Paraguay’s betting monopoly drama worsens

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After controversially reducing the country’s seven licensed betting operators to just one, Paraguay could soon change tack after state officials demanded an end to the new monopoly’s concession.

 

Paraguay’s sole licence holder, Daruma Sam, was awarded the privileged position in December, after defeating its rivals in a bidding war. But after various “irregularities” were highlighted during the procurement process, both the Paraguayan president Horacio Cartes and the Comptroller Jose Enrique Garcia have called for the regulator to end the concession.

Prior the the concession seven firms had been operating for 18 months under licences issued by local governments – while Daruma Sam has enjoyed an online licence since 2014.

In the process of replacing the decentralised authorities with one independent regulator, Paraguay’s National Gaming Commission (Conajzar) took the unusual road of removing all competitors from the market last summer, in lieu of a monopoly regime, believing it would streamline the sector and result in more taxes for the state.

With a low tax rate at four percent of betting revenues, the regulator was collecting just $140,000 per month from the sector, and had complained that its 20 members of staff were sharing just two cars, and would be stretched too thin to oversee an open market. Ultimately it said that with only one operator it would cut costs while enabling it to set a higher tax rate of 21 percent.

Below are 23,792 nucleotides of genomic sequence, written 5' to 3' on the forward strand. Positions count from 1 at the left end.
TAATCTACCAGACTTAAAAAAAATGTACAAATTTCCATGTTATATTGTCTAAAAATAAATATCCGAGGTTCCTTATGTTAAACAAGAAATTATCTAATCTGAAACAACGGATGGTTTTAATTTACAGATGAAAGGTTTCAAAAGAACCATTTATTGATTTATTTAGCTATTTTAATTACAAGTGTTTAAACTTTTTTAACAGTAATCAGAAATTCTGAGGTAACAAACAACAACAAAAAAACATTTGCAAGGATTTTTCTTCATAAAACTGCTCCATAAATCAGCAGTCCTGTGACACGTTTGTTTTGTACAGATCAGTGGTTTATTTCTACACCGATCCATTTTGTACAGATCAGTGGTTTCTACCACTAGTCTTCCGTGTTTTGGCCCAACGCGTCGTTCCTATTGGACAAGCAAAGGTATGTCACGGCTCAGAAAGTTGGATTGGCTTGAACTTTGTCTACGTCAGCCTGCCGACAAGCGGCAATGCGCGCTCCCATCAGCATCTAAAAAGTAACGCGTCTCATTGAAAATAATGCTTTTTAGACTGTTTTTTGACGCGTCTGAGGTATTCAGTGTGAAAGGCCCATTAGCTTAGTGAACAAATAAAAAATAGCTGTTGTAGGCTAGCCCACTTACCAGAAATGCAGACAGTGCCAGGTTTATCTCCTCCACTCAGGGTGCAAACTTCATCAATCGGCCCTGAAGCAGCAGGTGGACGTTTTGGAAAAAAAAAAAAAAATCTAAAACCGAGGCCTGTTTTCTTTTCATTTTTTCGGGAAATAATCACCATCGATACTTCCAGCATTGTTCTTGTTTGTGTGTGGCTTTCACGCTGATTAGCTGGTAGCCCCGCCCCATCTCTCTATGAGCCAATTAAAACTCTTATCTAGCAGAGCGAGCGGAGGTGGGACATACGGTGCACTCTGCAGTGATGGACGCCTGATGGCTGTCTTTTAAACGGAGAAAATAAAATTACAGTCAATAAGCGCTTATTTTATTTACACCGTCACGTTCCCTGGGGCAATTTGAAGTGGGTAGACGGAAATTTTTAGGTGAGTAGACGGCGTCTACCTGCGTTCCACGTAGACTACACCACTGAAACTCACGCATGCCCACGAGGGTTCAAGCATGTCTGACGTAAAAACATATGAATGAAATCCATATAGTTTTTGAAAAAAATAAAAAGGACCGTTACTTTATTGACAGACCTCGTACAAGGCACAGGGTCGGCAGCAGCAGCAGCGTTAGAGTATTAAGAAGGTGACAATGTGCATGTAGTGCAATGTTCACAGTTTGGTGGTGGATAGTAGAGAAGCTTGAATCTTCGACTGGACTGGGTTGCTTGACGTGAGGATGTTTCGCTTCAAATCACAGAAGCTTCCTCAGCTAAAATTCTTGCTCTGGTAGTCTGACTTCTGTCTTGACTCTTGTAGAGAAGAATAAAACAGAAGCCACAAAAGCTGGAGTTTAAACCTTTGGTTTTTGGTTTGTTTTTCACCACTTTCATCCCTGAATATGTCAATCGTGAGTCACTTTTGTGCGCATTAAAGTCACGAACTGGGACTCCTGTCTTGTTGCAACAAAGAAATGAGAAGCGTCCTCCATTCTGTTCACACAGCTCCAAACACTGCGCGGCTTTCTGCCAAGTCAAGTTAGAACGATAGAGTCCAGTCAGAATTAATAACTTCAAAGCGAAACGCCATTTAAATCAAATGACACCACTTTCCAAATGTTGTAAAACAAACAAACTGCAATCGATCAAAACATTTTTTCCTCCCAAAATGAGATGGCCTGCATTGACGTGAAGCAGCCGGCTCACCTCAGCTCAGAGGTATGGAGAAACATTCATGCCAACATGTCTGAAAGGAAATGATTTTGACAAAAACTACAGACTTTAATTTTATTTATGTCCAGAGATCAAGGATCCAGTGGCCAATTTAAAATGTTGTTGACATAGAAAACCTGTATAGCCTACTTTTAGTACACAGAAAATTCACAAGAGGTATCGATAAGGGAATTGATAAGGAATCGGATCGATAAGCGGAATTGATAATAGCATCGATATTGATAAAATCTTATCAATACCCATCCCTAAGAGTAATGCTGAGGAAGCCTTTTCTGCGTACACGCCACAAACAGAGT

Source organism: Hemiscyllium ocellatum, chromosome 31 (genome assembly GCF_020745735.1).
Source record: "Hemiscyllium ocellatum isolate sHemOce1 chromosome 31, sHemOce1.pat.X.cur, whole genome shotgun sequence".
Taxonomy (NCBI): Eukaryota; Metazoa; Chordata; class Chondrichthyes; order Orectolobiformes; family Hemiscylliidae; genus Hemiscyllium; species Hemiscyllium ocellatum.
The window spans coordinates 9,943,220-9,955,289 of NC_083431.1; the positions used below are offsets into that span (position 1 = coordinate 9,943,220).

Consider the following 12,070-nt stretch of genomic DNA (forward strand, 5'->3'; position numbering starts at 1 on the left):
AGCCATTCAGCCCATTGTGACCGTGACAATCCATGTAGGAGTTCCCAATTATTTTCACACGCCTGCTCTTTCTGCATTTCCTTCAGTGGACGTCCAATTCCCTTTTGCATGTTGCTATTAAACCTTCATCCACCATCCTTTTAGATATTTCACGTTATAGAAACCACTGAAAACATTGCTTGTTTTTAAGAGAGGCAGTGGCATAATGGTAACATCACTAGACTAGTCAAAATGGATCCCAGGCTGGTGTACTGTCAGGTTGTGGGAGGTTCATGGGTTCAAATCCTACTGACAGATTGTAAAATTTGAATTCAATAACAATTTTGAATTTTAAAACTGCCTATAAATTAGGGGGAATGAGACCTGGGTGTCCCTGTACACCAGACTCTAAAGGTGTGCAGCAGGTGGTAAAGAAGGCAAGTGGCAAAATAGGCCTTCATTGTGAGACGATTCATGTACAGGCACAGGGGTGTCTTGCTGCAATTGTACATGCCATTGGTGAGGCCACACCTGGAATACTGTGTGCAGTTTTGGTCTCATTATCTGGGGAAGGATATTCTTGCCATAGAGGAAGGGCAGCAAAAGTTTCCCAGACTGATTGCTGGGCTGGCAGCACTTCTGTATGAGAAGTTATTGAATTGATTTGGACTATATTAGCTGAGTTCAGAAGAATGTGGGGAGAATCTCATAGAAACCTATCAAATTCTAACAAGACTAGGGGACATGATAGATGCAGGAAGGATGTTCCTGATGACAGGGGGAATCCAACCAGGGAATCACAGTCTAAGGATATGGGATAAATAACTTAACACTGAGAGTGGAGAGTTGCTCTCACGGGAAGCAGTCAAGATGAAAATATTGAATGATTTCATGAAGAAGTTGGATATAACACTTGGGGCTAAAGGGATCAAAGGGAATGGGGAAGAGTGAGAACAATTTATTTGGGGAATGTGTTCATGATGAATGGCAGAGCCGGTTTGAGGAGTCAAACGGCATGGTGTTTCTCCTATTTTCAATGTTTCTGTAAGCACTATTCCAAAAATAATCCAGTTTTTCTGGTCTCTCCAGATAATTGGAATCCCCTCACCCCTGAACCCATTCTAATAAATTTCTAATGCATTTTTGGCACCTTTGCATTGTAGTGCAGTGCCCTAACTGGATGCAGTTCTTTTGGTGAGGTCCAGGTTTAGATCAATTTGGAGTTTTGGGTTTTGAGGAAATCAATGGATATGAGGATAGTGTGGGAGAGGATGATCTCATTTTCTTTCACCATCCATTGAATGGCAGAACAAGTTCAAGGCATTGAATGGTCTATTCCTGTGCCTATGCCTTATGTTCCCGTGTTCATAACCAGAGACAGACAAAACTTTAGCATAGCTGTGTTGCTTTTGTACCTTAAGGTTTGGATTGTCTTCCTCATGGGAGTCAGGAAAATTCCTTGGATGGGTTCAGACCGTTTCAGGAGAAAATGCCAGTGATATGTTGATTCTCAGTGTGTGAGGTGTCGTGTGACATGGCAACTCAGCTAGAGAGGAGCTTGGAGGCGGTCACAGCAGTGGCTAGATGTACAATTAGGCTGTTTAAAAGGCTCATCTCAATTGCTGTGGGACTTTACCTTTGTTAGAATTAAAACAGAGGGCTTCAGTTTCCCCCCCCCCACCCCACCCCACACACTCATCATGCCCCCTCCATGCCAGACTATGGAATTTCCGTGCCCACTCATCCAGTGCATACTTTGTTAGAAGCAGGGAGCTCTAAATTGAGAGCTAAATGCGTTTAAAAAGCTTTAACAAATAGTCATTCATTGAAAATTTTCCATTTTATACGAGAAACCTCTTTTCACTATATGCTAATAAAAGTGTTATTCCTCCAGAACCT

A total of eighteen companies applied for the concession, which Conajzar then reduced to two: Daruma Sama and Jockey Club. However, the bid was swamped with complaints that the process had been rigged by Conajzar to favour just one firm from the outset.

Accusations were brought to the Court of Auditors by three of the competing firms drawing attention to the fact that Daruma Sam’s president Manuel Lugo had close ties to key officials and the regulator itself.

In an unusual stand off however, the director of Conajzar, Javier Balbuena, said he will assess what is in the “best interests” of the country and would have decision within 15 days.


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